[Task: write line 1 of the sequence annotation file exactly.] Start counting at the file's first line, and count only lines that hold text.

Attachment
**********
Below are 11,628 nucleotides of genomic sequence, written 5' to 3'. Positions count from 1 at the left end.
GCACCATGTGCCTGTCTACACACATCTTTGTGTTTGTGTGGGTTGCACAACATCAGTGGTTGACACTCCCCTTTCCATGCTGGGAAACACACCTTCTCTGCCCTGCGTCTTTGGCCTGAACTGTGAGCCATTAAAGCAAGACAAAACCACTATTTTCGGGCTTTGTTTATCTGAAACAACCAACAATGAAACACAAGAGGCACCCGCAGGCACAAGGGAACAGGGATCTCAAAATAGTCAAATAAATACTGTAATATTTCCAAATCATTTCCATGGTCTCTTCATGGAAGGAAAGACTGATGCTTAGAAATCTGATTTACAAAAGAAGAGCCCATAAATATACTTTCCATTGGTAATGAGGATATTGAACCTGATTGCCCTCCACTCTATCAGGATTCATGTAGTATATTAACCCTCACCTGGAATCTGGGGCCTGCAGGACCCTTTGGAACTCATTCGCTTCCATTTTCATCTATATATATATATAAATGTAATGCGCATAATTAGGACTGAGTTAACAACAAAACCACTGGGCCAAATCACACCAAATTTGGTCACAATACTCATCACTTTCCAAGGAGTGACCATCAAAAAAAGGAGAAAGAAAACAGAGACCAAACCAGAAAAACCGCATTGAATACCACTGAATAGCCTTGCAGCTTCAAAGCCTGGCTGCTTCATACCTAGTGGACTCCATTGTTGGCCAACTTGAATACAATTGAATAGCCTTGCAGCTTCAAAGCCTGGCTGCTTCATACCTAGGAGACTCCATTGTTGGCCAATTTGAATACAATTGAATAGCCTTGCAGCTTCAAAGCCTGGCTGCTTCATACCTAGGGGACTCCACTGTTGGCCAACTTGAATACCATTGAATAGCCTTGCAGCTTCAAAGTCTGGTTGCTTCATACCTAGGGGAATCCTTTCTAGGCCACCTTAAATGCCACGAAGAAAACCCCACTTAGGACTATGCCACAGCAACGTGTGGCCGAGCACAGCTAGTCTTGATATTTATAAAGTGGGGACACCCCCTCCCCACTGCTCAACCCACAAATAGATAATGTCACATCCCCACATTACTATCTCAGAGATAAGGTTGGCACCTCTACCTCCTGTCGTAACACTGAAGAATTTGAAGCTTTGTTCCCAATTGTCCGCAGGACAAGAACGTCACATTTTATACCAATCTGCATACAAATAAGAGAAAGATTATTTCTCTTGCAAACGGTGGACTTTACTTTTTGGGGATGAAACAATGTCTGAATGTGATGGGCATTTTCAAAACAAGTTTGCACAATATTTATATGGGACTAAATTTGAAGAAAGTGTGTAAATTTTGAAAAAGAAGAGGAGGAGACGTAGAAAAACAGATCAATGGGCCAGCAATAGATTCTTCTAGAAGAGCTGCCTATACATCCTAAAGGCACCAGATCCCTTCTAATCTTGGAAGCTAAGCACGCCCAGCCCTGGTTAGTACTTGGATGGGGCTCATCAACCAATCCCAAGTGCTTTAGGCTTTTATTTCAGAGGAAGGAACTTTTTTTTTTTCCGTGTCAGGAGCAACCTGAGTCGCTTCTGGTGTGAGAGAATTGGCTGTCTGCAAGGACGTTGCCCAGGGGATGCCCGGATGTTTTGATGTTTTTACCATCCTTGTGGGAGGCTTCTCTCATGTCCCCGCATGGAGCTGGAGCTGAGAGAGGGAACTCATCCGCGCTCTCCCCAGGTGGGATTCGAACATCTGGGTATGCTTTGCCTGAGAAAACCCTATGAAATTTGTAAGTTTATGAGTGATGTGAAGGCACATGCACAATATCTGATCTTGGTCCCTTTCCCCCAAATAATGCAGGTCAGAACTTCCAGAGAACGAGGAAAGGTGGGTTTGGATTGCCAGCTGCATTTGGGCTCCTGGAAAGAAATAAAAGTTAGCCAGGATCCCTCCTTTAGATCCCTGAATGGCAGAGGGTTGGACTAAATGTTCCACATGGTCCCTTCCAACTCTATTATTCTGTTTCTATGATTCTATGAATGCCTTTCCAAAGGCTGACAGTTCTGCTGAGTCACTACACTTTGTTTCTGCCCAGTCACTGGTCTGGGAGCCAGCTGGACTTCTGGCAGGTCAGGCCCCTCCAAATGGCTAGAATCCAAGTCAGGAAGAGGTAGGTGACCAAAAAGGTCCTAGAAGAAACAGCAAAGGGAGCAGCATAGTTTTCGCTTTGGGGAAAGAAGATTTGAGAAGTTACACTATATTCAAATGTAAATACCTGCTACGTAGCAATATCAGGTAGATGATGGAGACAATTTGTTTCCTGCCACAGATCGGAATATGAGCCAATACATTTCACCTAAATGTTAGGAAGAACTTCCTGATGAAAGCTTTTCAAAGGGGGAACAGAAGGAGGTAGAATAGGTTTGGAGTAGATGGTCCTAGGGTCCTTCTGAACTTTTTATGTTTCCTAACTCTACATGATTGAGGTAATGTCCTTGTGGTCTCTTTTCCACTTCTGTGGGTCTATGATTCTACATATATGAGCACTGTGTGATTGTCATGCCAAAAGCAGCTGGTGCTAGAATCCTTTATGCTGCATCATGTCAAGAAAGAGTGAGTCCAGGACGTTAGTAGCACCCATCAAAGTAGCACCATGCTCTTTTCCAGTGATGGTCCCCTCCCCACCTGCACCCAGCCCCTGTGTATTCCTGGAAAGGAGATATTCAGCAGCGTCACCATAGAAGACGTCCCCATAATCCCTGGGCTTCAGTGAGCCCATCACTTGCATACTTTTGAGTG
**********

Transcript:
Below are 11,628 nucleotides of genomic sequence, written 5' to 3'. Positions count from 1 at the left end.